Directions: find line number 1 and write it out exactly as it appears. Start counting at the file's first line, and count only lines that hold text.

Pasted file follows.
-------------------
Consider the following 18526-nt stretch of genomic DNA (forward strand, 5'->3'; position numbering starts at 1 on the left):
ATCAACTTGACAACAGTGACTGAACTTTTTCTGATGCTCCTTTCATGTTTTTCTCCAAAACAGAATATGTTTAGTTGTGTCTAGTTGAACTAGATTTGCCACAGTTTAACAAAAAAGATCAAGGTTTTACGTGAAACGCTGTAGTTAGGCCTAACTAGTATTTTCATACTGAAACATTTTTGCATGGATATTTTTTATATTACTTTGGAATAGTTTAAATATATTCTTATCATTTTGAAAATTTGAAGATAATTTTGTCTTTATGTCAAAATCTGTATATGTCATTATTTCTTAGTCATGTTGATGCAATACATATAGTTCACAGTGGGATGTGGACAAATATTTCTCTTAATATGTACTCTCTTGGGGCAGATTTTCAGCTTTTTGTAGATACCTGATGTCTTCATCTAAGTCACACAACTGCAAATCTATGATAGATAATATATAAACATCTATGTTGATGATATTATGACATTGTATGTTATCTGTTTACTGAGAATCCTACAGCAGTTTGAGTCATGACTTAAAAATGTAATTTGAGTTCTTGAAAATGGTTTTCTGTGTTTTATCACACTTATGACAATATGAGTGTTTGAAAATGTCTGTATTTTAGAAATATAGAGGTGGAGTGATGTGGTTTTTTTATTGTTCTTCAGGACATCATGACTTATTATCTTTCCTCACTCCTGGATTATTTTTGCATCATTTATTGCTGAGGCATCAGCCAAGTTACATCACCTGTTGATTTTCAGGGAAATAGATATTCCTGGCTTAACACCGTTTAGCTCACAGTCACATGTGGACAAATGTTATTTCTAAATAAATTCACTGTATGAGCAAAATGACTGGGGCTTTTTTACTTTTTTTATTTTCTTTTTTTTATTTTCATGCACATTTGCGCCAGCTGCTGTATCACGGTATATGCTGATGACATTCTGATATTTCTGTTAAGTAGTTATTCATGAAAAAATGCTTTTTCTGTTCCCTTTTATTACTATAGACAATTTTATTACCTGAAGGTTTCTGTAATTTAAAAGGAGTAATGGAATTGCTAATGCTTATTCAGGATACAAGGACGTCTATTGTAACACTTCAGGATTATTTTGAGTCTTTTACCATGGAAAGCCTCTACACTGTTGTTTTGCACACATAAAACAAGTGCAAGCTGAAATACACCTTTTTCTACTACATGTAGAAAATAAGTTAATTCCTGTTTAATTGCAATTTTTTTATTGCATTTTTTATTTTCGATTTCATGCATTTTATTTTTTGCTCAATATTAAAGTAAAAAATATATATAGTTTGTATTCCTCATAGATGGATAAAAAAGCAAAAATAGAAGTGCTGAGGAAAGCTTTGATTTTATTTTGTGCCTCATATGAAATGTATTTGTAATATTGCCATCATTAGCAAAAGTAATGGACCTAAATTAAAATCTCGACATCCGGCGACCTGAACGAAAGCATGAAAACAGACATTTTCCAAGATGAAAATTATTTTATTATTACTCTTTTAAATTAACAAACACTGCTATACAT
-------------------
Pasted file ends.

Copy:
Consider the following 18526-nt stretch of genomic DNA (forward strand, 5'->3'; position numbering starts at 1 on the left):